Every extant species on Earth consists of at least one population, a group of individuals at a certain place that generally look alike and can potentially breed with each other to produce offspring. These population(s) can be very small (just a few individuals), very large (billions of individuals), or anything in-between. The individuals within each population generally differ genetically from one another to some degree. This genetic variation, a component of genetic diversity (Figure 3.4), exists because the genes—the functional units of hereditary information that provide the blueprint of an organism—in different individuals are made up of slightly different DNA sequences. Different forms of a gene, which arise through mutations that change DNA sequences, are known as alleles. The gene pool, in turn, consists of the total diversity of genes and alleles in a population or species. The particular mix of genes and alleles in an individual is its genotype. The expression of an individual’s genotype, as determined by the environment where an organism has developed, is its phenotype—that is, the organism’s morphology, anatomy, physiology, and biochemistry. Common characteristics to describe a person include height, hair colour, and blood type, which taken together begin to describe that person’s phenotype.
In species which reproduce asexually, the potential for increased genetic diversity is limited to DNA mutations. However, sexual reproduction creates new genetic combinations by bringing together chromosomes from each parent. This process, called recombination, results in offspring that are genetically unique from their parents. Genetic mutations provide the foundation of genetic variation, but sexual reproduction dramatically increases genetic diversity by randomly mixing alleles in different combinations.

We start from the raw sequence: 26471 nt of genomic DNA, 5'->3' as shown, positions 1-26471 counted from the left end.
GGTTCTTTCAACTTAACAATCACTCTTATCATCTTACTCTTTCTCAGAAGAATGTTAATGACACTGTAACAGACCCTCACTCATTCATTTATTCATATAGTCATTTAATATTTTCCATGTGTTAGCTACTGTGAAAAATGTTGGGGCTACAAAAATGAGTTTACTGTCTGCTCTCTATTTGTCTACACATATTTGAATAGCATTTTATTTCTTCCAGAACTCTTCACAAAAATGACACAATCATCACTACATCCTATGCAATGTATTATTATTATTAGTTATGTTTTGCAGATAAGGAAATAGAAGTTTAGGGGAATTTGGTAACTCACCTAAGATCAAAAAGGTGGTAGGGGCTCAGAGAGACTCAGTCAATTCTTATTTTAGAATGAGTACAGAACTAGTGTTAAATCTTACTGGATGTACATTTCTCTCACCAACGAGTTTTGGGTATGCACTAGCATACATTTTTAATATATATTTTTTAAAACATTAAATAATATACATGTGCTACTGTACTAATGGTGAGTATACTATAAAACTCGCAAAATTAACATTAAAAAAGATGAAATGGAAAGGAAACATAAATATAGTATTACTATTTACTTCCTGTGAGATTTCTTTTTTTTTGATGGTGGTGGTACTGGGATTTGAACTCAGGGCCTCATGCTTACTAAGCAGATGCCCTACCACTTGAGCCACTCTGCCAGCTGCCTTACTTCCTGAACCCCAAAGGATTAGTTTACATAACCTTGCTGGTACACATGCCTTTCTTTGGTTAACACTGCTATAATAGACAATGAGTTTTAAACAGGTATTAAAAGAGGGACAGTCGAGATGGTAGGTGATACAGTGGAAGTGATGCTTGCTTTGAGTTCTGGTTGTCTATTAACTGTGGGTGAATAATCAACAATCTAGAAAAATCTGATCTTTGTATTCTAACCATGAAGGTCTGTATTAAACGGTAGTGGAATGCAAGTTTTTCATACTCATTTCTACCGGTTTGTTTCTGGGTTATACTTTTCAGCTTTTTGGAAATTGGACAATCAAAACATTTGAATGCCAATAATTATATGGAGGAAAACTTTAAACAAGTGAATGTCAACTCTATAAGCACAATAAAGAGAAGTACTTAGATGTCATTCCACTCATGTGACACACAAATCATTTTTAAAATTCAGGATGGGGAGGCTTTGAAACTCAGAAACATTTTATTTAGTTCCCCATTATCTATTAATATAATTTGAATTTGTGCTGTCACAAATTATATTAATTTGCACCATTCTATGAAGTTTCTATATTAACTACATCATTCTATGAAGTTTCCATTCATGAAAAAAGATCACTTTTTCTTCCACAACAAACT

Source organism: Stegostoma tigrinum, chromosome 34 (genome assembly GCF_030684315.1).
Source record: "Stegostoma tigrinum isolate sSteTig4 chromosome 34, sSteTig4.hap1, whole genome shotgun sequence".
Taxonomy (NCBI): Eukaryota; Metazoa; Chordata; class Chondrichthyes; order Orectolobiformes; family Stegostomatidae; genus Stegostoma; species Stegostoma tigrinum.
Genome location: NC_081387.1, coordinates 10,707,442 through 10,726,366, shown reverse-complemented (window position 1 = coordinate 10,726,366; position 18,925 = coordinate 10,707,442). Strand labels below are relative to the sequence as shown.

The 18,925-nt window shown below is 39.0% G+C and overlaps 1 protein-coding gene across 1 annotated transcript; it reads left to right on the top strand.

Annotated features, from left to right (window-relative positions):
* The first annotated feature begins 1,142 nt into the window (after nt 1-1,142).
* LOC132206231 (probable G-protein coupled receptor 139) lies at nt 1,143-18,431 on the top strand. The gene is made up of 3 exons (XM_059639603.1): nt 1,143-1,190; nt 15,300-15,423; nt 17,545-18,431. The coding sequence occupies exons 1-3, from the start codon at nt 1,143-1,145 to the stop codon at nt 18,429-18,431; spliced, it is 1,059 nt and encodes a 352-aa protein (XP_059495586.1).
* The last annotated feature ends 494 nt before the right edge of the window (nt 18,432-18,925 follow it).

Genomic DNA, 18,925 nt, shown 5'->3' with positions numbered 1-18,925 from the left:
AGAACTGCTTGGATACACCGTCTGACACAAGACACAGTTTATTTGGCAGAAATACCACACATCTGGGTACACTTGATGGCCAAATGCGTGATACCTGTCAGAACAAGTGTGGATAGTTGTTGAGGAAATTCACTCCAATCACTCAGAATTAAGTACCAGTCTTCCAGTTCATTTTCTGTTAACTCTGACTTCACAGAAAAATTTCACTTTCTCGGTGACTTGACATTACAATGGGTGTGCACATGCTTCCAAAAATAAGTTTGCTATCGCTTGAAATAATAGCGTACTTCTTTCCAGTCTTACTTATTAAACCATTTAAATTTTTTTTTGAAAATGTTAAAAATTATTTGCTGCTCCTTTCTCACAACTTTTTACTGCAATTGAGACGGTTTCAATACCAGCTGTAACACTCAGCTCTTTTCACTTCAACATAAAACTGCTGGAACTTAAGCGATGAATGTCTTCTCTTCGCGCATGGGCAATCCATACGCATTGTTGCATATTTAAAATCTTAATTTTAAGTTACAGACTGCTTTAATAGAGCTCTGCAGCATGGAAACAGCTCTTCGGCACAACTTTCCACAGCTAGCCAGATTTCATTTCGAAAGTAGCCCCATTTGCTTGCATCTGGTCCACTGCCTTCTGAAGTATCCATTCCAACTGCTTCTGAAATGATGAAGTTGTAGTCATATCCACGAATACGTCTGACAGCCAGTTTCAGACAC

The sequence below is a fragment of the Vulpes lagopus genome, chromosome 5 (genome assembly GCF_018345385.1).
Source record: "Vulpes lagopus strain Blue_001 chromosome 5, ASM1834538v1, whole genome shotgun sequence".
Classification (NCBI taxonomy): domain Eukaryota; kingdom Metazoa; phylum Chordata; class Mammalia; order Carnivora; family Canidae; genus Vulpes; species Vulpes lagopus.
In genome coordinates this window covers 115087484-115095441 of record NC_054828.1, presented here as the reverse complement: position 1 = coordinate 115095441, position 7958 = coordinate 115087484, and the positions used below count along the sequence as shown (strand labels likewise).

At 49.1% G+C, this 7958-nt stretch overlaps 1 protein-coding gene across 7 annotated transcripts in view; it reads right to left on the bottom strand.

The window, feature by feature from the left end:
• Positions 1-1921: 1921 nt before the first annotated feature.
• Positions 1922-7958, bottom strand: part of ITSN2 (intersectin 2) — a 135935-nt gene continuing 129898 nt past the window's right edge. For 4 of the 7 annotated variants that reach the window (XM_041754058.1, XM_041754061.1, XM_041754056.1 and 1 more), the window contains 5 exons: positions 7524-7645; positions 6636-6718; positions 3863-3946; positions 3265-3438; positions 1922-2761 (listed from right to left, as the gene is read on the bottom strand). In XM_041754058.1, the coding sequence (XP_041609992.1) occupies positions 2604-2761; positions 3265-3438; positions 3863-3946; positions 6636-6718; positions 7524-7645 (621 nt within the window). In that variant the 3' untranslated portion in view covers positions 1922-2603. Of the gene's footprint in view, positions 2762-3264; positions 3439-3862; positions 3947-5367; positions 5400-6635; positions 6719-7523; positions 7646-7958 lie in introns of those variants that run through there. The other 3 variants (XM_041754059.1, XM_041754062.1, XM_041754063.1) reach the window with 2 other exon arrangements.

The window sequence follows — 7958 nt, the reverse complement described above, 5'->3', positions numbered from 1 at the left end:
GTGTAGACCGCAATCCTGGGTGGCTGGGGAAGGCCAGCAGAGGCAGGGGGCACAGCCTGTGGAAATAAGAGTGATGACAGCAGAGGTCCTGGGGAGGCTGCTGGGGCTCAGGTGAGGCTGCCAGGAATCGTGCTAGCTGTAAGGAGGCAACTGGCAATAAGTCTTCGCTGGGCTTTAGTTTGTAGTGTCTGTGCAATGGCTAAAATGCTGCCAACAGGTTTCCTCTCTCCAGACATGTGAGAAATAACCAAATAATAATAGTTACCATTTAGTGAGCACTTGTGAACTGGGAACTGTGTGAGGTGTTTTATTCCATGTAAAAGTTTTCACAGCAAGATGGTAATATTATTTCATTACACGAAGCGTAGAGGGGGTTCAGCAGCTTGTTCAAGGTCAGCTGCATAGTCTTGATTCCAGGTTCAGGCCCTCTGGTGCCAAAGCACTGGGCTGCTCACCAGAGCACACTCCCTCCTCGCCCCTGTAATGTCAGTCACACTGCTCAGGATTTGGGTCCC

Genetic diversity enables species to adapt to environmental change.
Two factors determine a species’ genetic diversity: the number of genes that have multiple alleles (polymorphic genes) and the number of alleles present in a population for each polymorphic gene. If a gene is polymorphic, some individuals will have two different forms of the gene—that is, they will be heterozygous because they received different alleles of the same gene from their parents. Some individuals will have two of the same forms of the gene—they will be homozygous because each parent gave them the same allele. In general, the greater the genetic diversity in a population, especially the greater number of alleles present, the more capable a species will be to adapt to changing circumstances in their environment. Genetics also affect an individual organism’s development, physiology, and fitness—the relative ability of individuals to survive and reproduce. This same principle gives humans the ability to select and breed crops and domestic animals with characteristics that benefit the production and quality of food (Davis et al., 2012). Many rare species have relatively low genetic diversity, especially in populations which have dwindled to small sizes. Low genetic diversity limits small populations’ ability to adapt to changes in environmental conditions and leaves them at risk of extinction when conditions do change. Section 8.7 discusses the importance of maintaining genetic diversity in greater detail.